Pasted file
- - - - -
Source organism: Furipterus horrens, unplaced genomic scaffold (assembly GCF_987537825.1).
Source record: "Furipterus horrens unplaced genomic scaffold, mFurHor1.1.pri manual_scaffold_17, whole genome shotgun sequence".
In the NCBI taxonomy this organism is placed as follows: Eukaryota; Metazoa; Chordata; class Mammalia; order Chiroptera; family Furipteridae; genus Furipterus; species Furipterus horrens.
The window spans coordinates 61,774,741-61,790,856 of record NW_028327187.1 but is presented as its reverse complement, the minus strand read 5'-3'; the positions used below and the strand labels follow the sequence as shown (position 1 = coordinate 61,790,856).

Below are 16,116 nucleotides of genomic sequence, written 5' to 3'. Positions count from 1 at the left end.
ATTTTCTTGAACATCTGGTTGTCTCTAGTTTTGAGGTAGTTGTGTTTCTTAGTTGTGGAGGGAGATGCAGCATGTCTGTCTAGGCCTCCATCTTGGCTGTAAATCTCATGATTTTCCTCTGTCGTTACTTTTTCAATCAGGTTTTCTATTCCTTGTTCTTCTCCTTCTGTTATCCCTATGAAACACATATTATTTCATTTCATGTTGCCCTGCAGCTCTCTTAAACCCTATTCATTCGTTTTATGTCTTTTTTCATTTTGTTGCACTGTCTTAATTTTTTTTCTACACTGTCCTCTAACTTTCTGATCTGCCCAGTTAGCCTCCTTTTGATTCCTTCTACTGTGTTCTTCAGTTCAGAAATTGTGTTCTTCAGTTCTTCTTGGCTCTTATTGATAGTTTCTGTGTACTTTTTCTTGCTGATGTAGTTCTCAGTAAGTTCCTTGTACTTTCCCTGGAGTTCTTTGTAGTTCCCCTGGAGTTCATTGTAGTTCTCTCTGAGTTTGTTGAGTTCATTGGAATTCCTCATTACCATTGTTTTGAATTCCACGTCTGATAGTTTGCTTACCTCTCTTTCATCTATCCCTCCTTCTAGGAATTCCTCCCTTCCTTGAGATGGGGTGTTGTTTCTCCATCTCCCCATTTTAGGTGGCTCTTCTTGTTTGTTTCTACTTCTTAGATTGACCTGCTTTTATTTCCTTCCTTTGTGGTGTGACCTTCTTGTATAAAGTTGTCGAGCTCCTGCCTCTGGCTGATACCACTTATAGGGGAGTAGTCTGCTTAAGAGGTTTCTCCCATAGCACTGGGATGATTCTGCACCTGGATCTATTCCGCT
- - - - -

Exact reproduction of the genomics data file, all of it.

Source organism: Furipterus horrens, unplaced genomic scaffold (assembly GCF_987537825.1).
Source record: "Furipterus horrens unplaced genomic scaffold, mFurHor1.1.pri manual_scaffold_17, whole genome shotgun sequence".
In the NCBI taxonomy this organism is placed as follows: Eukaryota; Metazoa; Chordata; class Mammalia; order Chiroptera; family Furipteridae; genus Furipterus; species Furipterus horrens.
The window spans coordinates 61,774,741-61,790,856 of record NW_028327187.1 but is presented as its reverse complement, the minus strand read 5'-3'; the positions used below and the strand labels follow the sequence as shown (position 1 = coordinate 61,790,856).

Below are 16,116 nucleotides of genomic sequence, written 5' to 3'. Positions count from 1 at the left end.
ATTTTCTTGAACATCTGGTTGTCTCTAGTTTTGAGGTAGTTGTGTTTCTTAGTTGTGGAGGGAGATGCAGCATGTCTGTCTAGGCCTCCATCTTGGCTGTAAATCTCATGATTTTCCTCTGTCGTTACTTTTTCAATCAGGTTTTCTATTCCTTGTTCTTCTCCTTCTGTTATCCCTATGAAACACATATTATTTCATTTCATGTTGCCCTGCAGCTCTCTTAAACCCTATTCATTCGTTTTATGTCTTTTTTCATTTTGTTGCACTGTCTTAATTTTTTTTCTACACTGTCCTCTAACTTTCTGATCTGCCCAGTTAGCCTCCTTTTGATTCCTTCTACTGTGTTCTTCAGTTCAGAAATTGTGTTCTTCAGTTCTTCTTGGCTCTTATTGATAGTTTCTGTGTACTTTTTCTTGCTGATGTAGTTCTCAGTAAGTTCCTTGTACTTTCCCTGGAGTTCTTTGTAGTTCCCCTGGAGTTCATTGTAGTTCTCTCTGAGTTTGTTGAGTTCATTGGAATTCCTCATTACCATTGTTTTGAATTCCACGTCTGATAGTTTGCTTACCTCTCTTTCATCTATCCCTCCTTCTAGGAATTCCTCCCTTCCTTGAGATGGGGTGTTGTTTCTCCATCTCCCCATTTTAGGTGGCTCTTCTTGTTTGTTTCTACTTCTTAGATTGACCTGCTTTTATTTCCTTCCTTTGTGGTGTGACCTTCTTGTATAAAGTTGTCGAGCTCCTGCCTCTGGCTGATACCACTTATAGGGGAGTAGTCTGCTTAAGAGGTTTCTCCCATAGCACTGGGATGATTCTGCACCTGGATCTATTCCGCT